It commissioned academics from the University of Essex to independently assess the scheme, and they concluded that the system is 81% inaccurate (in other words, the vast majority of people it flags up to the police are not on a wanted list. ) They found that, of 42 matches, only eight were confirmed to be correct, Sky News reports.
The news: London’s police force has conducted 10 trials of face recognition technology since 2016, using Japanese company NEC’s Neoface system.
Rising fears: As face recognition technology becomes more ubiquitous, there’s growing concern about the gender and racial bias embedded into many systems.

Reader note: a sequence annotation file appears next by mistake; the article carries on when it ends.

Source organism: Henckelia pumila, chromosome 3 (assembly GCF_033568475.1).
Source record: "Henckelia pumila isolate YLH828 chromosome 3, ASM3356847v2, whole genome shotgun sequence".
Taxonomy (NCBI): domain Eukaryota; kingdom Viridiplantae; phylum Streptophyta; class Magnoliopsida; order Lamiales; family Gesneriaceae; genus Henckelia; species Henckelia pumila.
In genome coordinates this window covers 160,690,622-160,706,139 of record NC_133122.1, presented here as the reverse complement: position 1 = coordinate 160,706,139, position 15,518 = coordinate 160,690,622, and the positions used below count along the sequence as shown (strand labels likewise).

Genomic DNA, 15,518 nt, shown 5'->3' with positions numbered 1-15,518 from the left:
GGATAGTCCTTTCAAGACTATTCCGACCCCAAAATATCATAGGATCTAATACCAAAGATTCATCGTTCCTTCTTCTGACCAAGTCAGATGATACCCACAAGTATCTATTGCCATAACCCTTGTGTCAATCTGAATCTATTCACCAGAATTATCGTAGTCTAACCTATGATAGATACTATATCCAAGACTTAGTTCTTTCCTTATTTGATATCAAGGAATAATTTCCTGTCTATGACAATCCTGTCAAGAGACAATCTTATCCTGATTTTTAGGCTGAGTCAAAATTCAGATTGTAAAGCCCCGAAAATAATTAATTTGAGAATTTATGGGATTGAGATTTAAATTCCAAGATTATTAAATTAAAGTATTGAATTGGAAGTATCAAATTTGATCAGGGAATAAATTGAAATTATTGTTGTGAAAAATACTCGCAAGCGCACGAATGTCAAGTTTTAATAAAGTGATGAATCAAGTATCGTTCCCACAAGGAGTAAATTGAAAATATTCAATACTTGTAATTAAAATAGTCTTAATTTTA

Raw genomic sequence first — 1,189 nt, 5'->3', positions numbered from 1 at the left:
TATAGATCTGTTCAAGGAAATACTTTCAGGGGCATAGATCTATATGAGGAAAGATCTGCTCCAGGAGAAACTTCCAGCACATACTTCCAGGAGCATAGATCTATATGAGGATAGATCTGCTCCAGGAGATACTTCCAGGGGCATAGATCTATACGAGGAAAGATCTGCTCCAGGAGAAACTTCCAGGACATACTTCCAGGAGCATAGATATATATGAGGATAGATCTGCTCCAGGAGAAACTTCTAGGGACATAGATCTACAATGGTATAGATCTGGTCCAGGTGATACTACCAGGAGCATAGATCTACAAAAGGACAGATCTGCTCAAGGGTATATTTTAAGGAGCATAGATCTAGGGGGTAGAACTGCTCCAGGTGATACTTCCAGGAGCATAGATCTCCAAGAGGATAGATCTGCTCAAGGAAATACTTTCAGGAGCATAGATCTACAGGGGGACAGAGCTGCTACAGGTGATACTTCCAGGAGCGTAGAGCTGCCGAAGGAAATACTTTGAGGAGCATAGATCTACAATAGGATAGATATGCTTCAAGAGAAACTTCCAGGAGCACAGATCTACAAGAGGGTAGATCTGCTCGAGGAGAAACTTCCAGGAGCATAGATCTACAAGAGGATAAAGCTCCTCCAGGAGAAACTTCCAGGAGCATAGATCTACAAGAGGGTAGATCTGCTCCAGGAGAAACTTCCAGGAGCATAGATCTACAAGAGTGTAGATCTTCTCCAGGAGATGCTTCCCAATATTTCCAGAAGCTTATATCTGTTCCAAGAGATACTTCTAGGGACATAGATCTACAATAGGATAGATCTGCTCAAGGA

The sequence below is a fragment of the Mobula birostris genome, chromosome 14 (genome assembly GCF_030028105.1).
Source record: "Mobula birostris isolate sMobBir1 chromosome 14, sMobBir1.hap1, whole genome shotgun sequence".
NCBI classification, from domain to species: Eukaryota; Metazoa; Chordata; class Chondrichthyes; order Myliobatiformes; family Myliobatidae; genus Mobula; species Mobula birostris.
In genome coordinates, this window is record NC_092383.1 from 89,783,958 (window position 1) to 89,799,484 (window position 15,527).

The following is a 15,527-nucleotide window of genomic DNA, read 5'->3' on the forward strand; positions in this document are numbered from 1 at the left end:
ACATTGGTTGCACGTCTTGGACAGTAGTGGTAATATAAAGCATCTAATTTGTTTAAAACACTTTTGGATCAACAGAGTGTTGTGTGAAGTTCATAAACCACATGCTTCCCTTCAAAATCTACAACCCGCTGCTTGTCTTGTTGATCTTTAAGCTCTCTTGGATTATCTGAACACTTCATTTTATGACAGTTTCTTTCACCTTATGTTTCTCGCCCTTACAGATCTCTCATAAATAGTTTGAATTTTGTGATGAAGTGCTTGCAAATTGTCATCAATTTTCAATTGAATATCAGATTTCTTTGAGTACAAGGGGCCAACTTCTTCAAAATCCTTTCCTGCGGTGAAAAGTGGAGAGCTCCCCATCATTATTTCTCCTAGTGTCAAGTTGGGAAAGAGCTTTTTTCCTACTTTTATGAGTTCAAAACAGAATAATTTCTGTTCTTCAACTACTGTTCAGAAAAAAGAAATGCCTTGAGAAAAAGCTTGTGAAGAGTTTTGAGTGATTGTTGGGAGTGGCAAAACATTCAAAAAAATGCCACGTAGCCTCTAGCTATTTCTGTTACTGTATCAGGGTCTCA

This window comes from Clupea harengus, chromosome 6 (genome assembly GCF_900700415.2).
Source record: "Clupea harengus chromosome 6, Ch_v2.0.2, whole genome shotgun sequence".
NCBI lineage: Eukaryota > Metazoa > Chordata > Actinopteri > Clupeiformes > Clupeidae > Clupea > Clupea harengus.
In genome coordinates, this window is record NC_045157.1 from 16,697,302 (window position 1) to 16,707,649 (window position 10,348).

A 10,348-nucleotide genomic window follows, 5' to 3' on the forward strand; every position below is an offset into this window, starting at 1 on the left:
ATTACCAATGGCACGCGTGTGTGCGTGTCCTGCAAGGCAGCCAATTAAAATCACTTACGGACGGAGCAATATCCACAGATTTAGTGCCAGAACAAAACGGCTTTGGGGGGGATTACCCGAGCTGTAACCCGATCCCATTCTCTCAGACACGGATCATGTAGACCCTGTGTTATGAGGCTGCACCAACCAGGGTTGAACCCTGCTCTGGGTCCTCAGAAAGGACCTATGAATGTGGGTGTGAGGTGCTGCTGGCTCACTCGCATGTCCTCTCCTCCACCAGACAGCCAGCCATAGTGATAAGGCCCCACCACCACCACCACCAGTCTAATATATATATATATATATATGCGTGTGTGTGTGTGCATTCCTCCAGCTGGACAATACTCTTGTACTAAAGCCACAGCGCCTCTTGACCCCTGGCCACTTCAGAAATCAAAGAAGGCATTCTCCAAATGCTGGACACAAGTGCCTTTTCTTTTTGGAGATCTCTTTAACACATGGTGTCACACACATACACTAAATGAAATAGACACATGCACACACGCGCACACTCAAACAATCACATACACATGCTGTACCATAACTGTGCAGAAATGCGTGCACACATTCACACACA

The first independent evaluation of the Metropolitan police’s use of face recognition systems warned it is “highly possible" it would be ruled unlawful if challenged in court.
Experts warn it’s “highly possible" the system would be ruled unlawful if challenged in court. https://t.co/LnTZPHzq5a— MIT Technology Review (@techreview) July 4, 2019
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